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Art Moves Africa – Retracing Roots and Tracing New Routes: Mobility and Touring in North Africa

A study by Lara Bourdin for Art Moves Africa, October 2019

A study by Lara Bourdin for Art Moves Africa, October 2019

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21<br />

Methodology<br />

—<br />

MENASA<br />

—<br />

—<br />

ARAB WORLD<br />

—<br />

—<br />

MOBILITY<br />

—<br />

—<br />

TOURING<br />

—<br />

MENASA is the acronym for “Middle East, <strong>North</strong> <strong>Africa</strong><br />

<strong>and</strong> South Asia.” It typically designates the MENA countries<br />

as well as a subset of countries <strong>in</strong> Asia, most prom<strong>in</strong>ently<br />

India <strong>and</strong> Pakistan. However, as with the other<br />

acronyms cited above, its boundaries are not set. It is<br />

ma<strong>in</strong>ly used <strong>in</strong> economic <strong>and</strong> f<strong>in</strong>ancial circles but is also<br />

ga<strong>in</strong><strong>in</strong>g currency <strong>in</strong> the contemporary art <strong>and</strong> cultural<br />

sectors.<br />

Although it is sometimes used <strong>in</strong>terchangeably with the<br />

term MENA, the term “Arab world” typically refers to the<br />

22 states of the Arab league: Algeria, Bahra<strong>in</strong>, Comoros,<br />

Djibouti, Egypt, Iraq, Jordan, Kuwait, Lebanon, Libya,<br />

Mauritania, Morocco, Oman, Palest<strong>in</strong>e, Qatar, Saudi<br />

Arabia, Somalia, Sudan, Syria, Tunisia, the United Arab<br />

Emirates <strong>and</strong> Yemen.<br />

<strong>Mobility</strong> <strong>in</strong> the arts sector is for the purpose of this study<br />

def<strong>in</strong>ed as the temporary relocation of an artist to a region<br />

or a country other than that of permanent residence,<br />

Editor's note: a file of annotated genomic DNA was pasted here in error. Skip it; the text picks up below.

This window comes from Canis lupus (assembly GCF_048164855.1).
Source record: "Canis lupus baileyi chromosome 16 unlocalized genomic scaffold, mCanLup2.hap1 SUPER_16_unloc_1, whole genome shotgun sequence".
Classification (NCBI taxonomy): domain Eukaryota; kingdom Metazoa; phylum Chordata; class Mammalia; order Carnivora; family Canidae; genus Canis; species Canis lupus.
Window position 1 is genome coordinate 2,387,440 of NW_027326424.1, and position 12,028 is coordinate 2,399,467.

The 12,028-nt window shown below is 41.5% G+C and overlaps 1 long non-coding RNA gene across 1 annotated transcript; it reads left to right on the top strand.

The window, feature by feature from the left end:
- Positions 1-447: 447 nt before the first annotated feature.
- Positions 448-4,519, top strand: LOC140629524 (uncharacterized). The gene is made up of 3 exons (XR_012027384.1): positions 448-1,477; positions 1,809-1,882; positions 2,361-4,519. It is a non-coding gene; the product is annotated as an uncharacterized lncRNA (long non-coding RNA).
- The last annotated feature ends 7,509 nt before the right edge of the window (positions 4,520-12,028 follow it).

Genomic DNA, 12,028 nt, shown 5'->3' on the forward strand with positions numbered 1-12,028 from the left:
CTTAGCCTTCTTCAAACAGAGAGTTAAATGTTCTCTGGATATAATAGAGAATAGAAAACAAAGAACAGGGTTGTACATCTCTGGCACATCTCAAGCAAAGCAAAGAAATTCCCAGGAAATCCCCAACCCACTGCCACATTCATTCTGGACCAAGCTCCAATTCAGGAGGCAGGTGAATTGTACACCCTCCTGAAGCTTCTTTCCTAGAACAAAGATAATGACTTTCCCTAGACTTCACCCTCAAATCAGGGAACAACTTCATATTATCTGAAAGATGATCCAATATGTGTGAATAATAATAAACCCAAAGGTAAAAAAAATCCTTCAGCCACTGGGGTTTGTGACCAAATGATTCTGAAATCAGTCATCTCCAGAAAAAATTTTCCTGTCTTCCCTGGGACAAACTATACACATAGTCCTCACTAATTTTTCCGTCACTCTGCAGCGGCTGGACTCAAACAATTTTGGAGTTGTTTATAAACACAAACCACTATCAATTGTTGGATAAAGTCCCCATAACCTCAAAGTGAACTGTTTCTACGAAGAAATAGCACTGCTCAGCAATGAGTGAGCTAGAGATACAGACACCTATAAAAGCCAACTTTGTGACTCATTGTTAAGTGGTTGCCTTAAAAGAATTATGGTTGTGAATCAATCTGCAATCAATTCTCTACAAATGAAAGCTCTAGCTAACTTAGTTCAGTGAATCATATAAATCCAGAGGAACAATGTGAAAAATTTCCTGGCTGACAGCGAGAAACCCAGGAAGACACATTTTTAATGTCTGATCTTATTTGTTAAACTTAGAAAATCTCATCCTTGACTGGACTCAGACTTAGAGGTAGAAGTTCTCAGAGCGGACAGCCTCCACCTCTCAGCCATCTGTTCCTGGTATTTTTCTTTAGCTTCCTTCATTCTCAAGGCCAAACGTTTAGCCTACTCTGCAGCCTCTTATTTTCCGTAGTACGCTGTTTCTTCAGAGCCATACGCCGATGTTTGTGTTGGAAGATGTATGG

for the purpose of presentation, performance, study,<br />

teach<strong>in</strong>g or rehearsal. The relationship between mobility<br />

<strong>and</strong> migration is frequently related to economic means of<br />

survival (less frequently to an improvement on a social or<br />

economic scale). Draw<strong>in</strong>g the l<strong>in</strong>e between artistic mobility<br />

<strong>and</strong> migration can be challeng<strong>in</strong>g as some artists will<br />

spend part of their career liv<strong>in</strong>g <strong>and</strong> work<strong>in</strong>g <strong>in</strong> another<br />

country (Wies<strong>and</strong>, 2008) <strong>and</strong> eventually become associated<br />

with the country of their choice.<br />

Accord<strong>in</strong>g to the new Oxford American Dictionary, a<br />

“tour” can refer to a journey made by performers or an<br />

athletic team, <strong>in</strong> which they perform or play <strong>in</strong> several<br />

different places. These places do not necessarily need<br />

to be located <strong>in</strong> several countries. A tour<strong>in</strong>g circuit is a<br />

more or less closely def<strong>in</strong>ed network of performance or<br />

exhibition places for the purpose of circulat<strong>in</strong>g artwork<br />

<strong>and</strong> performances. The organizers are generally the ones<br />

who determ<strong>in</strong>e how open or closed this network is <strong>and</strong><br />

what criteria are applied for membership <strong>and</strong> development.

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